Developing Crew Internet Access
The new generation of seafarers is born with a mobile in hand
Implementing internet cafés
Setting up a VSAT system requires knowing and working with a number of vendors to make the system complete. While previously some services have been generally based on usage charges ( the more you use the more you pay), VSAT providers usually charge a flat monthly fee for unlimited internet access, which can range from $ 2,000 to more than $ 5,000 per month depending on the speed, and may also include the hardware. VSAT offers a number of advantages at a fixed monthly rate, but unfortunately for the Ku band antennas these only work within limited coverage areas. Areas including the southern Atlantic and southern Pacific remain without Ku coverage. So far only if you installed a C band 2.4m antenna, like the ones that are used on the passenger vessels, will you be able to have an Inmarsat like global coverage. Ku- VSAT satellites, which until now are most interesting to our community, cover the most well travelled areas of the globe, but there are regions where the service is unavailable. Inmarsat has better coverage, but does not cover the poles. Iridium Satellite, with its Pilot provides pole to pole coverage, but does not provide the high bandwidth available from Ku or L band systems. The Iridium Pilot link provides three separate phone lines and a data channel configurable from 9.6 to 128 Kbps. But users are charged a permegabyte fee, or a monthly fee with data limits, and the scalable internet connection isn't as fast as VSAT or Inmarsat. Three Ka band satellites, using a new network, will deliver speeds of up to 50 megabits per second ( Mbps) to our vessels. Operations are expected to start in 2014 to support a next generation global service, appropriately named Global Xpress.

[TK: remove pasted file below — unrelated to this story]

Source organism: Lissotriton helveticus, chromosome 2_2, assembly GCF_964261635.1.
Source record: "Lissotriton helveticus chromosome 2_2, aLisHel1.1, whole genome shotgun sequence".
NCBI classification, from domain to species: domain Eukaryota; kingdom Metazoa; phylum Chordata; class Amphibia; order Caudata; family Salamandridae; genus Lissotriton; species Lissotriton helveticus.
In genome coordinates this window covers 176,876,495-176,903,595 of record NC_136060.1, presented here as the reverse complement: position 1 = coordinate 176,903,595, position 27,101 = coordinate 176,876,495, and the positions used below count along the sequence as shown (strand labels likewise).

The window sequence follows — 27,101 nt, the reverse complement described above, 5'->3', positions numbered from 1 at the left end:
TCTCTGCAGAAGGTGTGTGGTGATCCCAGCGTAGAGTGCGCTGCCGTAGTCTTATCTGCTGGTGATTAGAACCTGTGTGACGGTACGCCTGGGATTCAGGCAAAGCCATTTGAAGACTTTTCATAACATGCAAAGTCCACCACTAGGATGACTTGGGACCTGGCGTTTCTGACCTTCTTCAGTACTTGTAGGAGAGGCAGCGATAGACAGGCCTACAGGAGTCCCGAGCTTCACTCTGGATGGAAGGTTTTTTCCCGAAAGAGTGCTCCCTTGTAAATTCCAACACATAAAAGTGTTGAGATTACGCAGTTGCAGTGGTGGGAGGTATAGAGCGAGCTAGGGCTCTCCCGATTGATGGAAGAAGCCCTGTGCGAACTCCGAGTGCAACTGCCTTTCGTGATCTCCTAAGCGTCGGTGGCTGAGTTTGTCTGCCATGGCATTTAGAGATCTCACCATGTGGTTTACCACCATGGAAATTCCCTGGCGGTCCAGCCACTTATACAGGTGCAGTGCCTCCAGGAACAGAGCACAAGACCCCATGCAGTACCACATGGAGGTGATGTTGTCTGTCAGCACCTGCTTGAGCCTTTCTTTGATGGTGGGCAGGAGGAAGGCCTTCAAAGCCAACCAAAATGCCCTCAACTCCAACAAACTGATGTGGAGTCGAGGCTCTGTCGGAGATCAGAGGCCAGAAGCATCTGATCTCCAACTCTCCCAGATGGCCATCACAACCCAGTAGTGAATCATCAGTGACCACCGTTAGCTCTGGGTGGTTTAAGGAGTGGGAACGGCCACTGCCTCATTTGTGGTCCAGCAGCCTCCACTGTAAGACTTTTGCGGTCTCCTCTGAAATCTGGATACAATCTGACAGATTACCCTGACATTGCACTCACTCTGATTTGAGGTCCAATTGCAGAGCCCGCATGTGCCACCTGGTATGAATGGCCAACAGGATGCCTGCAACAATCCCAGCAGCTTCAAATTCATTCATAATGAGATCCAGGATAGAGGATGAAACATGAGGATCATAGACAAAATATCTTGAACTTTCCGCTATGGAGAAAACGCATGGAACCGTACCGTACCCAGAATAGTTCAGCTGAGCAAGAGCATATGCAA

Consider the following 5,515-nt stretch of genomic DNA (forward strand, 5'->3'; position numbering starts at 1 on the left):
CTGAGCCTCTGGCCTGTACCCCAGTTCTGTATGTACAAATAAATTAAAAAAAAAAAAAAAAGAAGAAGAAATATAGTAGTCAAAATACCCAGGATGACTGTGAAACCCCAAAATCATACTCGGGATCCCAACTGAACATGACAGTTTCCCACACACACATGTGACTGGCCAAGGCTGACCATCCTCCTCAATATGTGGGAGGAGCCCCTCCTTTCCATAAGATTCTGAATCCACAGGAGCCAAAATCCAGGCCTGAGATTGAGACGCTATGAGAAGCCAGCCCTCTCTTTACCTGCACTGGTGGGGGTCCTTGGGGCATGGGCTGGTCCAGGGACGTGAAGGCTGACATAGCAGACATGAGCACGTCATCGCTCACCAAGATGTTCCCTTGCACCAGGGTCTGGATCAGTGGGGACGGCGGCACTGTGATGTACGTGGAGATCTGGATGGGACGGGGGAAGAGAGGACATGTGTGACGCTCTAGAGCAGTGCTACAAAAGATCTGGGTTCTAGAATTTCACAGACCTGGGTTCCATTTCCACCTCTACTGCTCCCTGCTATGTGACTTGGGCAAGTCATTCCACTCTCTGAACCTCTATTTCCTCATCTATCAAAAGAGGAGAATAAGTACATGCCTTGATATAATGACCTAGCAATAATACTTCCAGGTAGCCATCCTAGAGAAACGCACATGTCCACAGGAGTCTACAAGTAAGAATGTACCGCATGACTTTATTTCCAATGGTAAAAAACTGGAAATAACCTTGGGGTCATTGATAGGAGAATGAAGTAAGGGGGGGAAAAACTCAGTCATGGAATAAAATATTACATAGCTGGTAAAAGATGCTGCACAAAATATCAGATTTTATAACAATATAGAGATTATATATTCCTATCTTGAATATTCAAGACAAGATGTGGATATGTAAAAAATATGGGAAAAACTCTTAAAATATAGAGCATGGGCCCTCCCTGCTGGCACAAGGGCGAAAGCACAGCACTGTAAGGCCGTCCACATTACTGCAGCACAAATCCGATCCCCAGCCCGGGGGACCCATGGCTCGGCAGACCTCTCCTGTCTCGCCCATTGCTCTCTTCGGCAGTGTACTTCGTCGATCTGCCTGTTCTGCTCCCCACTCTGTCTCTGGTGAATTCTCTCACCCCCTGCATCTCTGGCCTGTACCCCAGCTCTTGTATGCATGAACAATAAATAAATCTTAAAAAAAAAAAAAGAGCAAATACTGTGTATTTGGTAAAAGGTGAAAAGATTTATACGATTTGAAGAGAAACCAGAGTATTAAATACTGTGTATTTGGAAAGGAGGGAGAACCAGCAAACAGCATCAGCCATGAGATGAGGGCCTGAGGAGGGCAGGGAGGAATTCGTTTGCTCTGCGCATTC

All You Can Eat
Very Large Allowance ( VLA) or All You Can Eat ( AYCE) are the immediate Inmarsat responses to the flat rates from VSAT competition. Based on our vessel’s usage, we can see that today a ship can satisfy its operational and crew requirements within the range of 10 to 15Gbyte per month. This may include crew usage of internet browsing, VoIP, instant messaging and social networking. The Inmarsat AYCE is a managed service, i. e. when usage reaches the upper limits of the plan, the company would start reducing speed to preserve the remainder of the plan until month’s end. This would allow users to continue their light browsing, email, and messaging but would limit streaming usage like video and audio conferencing, Skype and other bandwidth hogging applications. During our trials we tested both a VSAT V7 from KVH and Inmarsat VLA with FB500. We can report that both systems have performed satisfactorily, and both crew and operations have benefited from this experience. With both systems we are able to improve enterprise communication with the vessel through unified communications, streamlined vessel operations, and offered the crew unlimited internet access in both trials.